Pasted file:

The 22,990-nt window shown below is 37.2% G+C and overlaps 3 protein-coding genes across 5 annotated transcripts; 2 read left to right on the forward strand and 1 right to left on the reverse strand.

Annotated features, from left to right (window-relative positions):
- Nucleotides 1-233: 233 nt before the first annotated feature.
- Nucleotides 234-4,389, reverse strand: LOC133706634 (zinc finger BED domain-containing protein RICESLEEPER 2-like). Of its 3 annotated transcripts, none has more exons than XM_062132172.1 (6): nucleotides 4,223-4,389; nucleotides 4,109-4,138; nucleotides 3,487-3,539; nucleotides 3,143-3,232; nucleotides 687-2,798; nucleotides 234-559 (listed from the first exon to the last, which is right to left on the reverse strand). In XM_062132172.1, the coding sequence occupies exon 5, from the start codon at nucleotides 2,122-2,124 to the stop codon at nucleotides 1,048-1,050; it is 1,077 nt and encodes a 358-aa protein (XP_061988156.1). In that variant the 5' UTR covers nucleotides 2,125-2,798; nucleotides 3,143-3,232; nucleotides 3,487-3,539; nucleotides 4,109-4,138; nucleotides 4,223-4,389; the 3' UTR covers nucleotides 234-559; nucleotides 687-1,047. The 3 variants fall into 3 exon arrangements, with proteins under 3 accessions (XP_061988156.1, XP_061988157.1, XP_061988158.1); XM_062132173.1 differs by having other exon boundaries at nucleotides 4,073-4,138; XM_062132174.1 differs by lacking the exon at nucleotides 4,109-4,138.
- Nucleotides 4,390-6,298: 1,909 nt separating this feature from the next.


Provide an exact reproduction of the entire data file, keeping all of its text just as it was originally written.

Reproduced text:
The 22,990-nt window shown below is 37.2% G+C and overlaps 3 protein-coding genes across 5 annotated transcripts; 2 read left to right on the forward strand and 1 right to left on the reverse strand.

Annotated features, from left to right (window-relative positions):
- Nucleotides 1-233: 233 nt before the first annotated feature.
- Nucleotides 234-4,389, reverse strand: LOC133706634 (zinc finger BED domain-containing protein RICESLEEPER 2-like). Of its 3 annotated transcripts, none has more exons than XM_062132172.1 (6): nucleotides 4,223-4,389; nucleotides 4,109-4,138; nucleotides 3,487-3,539; nucleotides 3,143-3,232; nucleotides 687-2,798; nucleotides 234-559 (listed from the first exon to the last, which is right to left on the reverse strand). In XM_062132172.1, the coding sequence occupies exon 5, from the start codon at nucleotides 2,122-2,124 to the stop codon at nucleotides 1,048-1,050; it is 1,077 nt and encodes a 358-aa protein (XP_061988156.1). In that variant the 5' UTR covers nucleotides 2,125-2,798; nucleotides 3,143-3,232; nucleotides 3,487-3,539; nucleotides 4,109-4,138; nucleotides 4,223-4,389; the 3' UTR covers nucleotides 234-559; nucleotides 687-1,047. The 3 variants fall into 3 exon arrangements, with proteins under 3 accessions (XP_061988156.1, XP_061988157.1, XP_061988158.1); XM_062132173.1 differs by having other exon boundaries at nucleotides 4,073-4,138; XM_062132174.1 differs by lacking the exon at nucleotides 4,109-4,138.
- Nucleotides 4,390-6,298: 1,909 nt separating this feature from the next.